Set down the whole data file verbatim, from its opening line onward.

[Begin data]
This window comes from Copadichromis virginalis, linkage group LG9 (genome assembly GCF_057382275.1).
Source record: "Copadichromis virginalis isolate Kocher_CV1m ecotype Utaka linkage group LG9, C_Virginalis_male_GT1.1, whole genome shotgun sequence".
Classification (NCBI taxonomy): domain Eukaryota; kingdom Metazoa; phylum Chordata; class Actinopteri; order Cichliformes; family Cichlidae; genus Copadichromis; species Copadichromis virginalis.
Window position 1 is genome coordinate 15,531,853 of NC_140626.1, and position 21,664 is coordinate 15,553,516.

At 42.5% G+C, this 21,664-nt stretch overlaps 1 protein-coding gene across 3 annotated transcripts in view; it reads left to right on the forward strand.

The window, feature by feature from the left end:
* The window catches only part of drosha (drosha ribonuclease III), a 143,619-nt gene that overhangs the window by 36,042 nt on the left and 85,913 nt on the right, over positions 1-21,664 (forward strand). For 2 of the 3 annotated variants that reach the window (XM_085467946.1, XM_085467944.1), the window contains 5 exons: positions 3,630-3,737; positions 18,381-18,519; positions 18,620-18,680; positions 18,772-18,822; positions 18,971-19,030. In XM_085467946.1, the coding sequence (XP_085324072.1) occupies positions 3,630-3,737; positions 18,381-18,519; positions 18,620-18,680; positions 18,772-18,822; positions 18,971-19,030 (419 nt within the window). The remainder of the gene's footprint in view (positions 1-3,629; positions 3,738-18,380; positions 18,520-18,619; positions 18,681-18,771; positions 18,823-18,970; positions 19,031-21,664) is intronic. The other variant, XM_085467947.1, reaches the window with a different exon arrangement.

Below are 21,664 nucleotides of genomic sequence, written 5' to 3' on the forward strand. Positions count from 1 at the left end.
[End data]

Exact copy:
This window comes from Copadichromis virginalis, linkage group LG9 (genome assembly GCF_057382275.1).
Source record: "Copadichromis virginalis isolate Kocher_CV1m ecotype Utaka linkage group LG9, C_Virginalis_male_GT1.1, whole genome shotgun sequence".
Classification (NCBI taxonomy): domain Eukaryota; kingdom Metazoa; phylum Chordata; class Actinopteri; order Cichliformes; family Cichlidae; genus Copadichromis; species Copadichromis virginalis.
Window position 1 is genome coordinate 15,531,853 of NC_140626.1, and position 21,664 is coordinate 15,553,516.

At 42.5% G+C, this 21,664-nt stretch overlaps 1 protein-coding gene across 3 annotated transcripts in view; it reads left to right on the forward strand.

The window, feature by feature from the left end:
* The window catches only part of drosha (drosha ribonuclease III), a 143,619-nt gene that overhangs the window by 36,042 nt on the left and 85,913 nt on the right, over positions 1-21,664 (forward strand). For 2 of the 3 annotated variants that reach the window (XM_085467946.1, XM_085467944.1), the window contains 5 exons: positions 3,630-3,737; positions 18,381-18,519; positions 18,620-18,680; positions 18,772-18,822; positions 18,971-19,030. In XM_085467946.1, the coding sequence (XP_085324072.1) occupies positions 3,630-3,737; positions 18,381-18,519; positions 18,620-18,680; positions 18,772-18,822; positions 18,971-19,030 (419 nt within the window). The remainder of the gene's footprint in view (positions 1-3,629; positions 3,738-18,380; positions 18,520-18,619; positions 18,681-18,771; positions 18,823-18,970; positions 19,031-21,664) is intronic. The other variant, XM_085467947.1, reaches the window with a different exon arrangement.

Below are 21,664 nucleotides of genomic sequence, written 5' to 3' on the forward strand. Positions count from 1 at the left end.